At a news conference, Mitt Romney urged Texas Gov. Rick Perry to disavow the remarks of his endorser Robert Jeffress, a Religious Right leader who has called Mormonism a "cult." People For the American Way today echoed Romney’s appeal to Perry, but also urged both candidates to disavow endorsers who have perpetuated misinformation about and fear of American Muslims.
Following his endorsement and introduction of Rick Perry at the Values Voter Summit, Robert Jeffress went on Focal Pointwith Bryan Fischer to chastise Romney's Mormon faith, arguing that he is not a "true, born again follower of Christ." He said that only Perry can defeat "the most pro-homosexual, most pro-abortion president in history."
"It is not Christianity, it is not a branch of Christianity," Jeffress said, "It is a cult." Jeffress went on to explain that many evangelical Christians will not vote for Romney because he is a Mormon and therefore not "indwelt by the Holy Spirit of God." He even claimed that Romney's Mormon faith "speaks to the integrity issue" as it explains why he has reversed his position on abortion rights, among other issues.
This weekend, nearly every major GOP presidential candidate, along with the top two Republicans in the House of Representatives, will speak at the Values Voter Summit, an annual gathering of the leaders of the Religious Right movement to integrate fundamentalist Christianity and American politics.
Our efforts in the past to get anyone within the GOP or Religious Right to condemn Fischer's relentless bigotry have not amounted to much, mainly because nobody within the movement seems to be particularly bothered by it, which is why GOP leaders continue to appear on his radio program and on stage with him at Religious Right events.
My argument all along has been that the purpose of the First Amendment is to protect the free exercise of the Christian religion.
One evidence that [the Founding Fathers] were not dealing ... they weren't even intending to deal with non-Christian religions is what they did with Mormonism in the latter part of the nineteenth century. Mormonism - they call themselves by the name of Christ, but it is not an orthodox Christian network of churches, it just is not. Mormonism is not an orthodox Christian faith. It just is not. They have a different Gospel, they have a completely different definition of who Christ is and so forth, I mean, the list could be multiplied endlessly.
And it was very clear that the Founding Fathers did not intend to preserve automatically religious liberty for non-Christian faiths, so when Mormonism came along, they practiced polygamy, they believed in polygamy, just like Muslims do today. It was a part of their revealed religion. God had commanded Joseph Smith to have multiple wives and commanded Joseph Smith to go tell your wife Emma, look you gotta room, I want my son Joseph to be able to have as many wives as he wants so you're just going to have to accept it. So God is telling Emma through Joseph Smith, look you're just going to have to live with this deal. So multiple wives in the Mormon Church until 1890 when the Mormon Church told their folks to obey the law.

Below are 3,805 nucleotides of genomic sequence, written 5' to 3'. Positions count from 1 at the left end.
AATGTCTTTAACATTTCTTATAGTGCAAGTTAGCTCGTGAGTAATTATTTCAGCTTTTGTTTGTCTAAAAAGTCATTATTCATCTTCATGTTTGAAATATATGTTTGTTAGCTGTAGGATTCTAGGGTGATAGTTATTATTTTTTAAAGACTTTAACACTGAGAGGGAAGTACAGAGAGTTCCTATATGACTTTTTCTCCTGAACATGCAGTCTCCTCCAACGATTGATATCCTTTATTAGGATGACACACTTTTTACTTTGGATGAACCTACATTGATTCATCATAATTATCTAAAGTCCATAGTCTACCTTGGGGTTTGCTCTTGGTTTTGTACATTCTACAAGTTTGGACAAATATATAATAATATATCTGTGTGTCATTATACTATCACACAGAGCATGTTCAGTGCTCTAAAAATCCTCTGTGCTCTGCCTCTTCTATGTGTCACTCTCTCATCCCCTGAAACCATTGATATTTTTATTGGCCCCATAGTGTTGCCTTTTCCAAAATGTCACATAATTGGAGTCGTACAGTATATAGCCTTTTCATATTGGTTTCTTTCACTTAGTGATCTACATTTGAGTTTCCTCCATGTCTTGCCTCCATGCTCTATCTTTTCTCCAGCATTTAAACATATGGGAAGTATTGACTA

The Mormon Church, by the way, has never denounced the practice of polygamy. It has not. What it did in 1890, if you go back to the Doctrines and Covenants, what the Mormon Church did is they advised - it wasn't even an order - they advised the members of the LDS Church to obey the law which said one man, one woman, period. So my guess is that if those that are trying to legalize polygamy, and they are working on it right now ... [Fischer cites court case pushing for recognition of polygamy and says it the same as using courts to push for gay marriage] ... If there is some activist court that says you have to recognize polygamous marriages in your state, you're going to start seeing the LDS church, I believe go back to the exercise of polygamy. If it's legal, because all they told their folks is obey the law, if the law says you can have multiple wives, I believe the LDS Church will be out in the front of the pack.
I mean, not everybody in the LDS Church is going to do it any more than all the members of the LDS Church ever did it. It was a minority even in Joseph Smith's day - I mean, Brigham Young set some kind of world record for number of wives, I mean he was up there in Muhammad territory frankly. But most Mormons didn't do it, it was just a small percentage that had the resources to be able to do it. But I think it will come back, it will come back pretty vigorously in the Mormon Church, again, because all the church fathers said in 1890, just obey the law. Well, if the law says you can have multiple wives, they'll be back.
At next week's Values Voter Summit, Mitt Romney is scheduled to take the stage immediately before Bryan Fischer, an American Family Association (AFA) spokesman with a long and shocking record of bigotry against gays and lesbians, American Muslims, Native Americans and other minority groups. Rick Perry, Michele Bachmann, Newt Gingrich, Herman Cain and Rick Santorum are also scheduled to speak at the event, which is sponsored by the anti-gay Family Research Council, the AFA, and other Religious Right groups. PFAW is urging these candidates for our nation's highest office to condemn bigotry.
Campaigning in Florida today, Mitt Romney doubled down on his claim that “corporations are people.”
Campaigning in Florida today, Mitt Romney doubled down on his claim that “corporations are people.”
“I was in Iowa the other day, and people suggested that we just raise taxes on corporations,” Romney said, according to Politico. “I told them, corporations are people…Raising taxes on corporations is raising taxes on people.”
Tonight, seven prominent candidates for the Republican presidential nomination will take part in a debate in New Hampshire. As these candidates introduce themselves to Republican primary voters, it’s important for them to speak honestly about their visions for the future of the country.
A day after news of Justice Souter's planned resignation broke in the news, "dozens" of right-wing leaders representing more than 60 groups got together for a strategy call organized in part by the Judicial Confirmation Network to get everyone fired up and on message. All you need to know about the credibility of this campaign's leaders, and the credibility of their evaluations of potential nominees, is contained in this one sentence from the Judicial Confirmation Network's Wendy Long: "The current Supreme Court is a liberal, judicial activist court."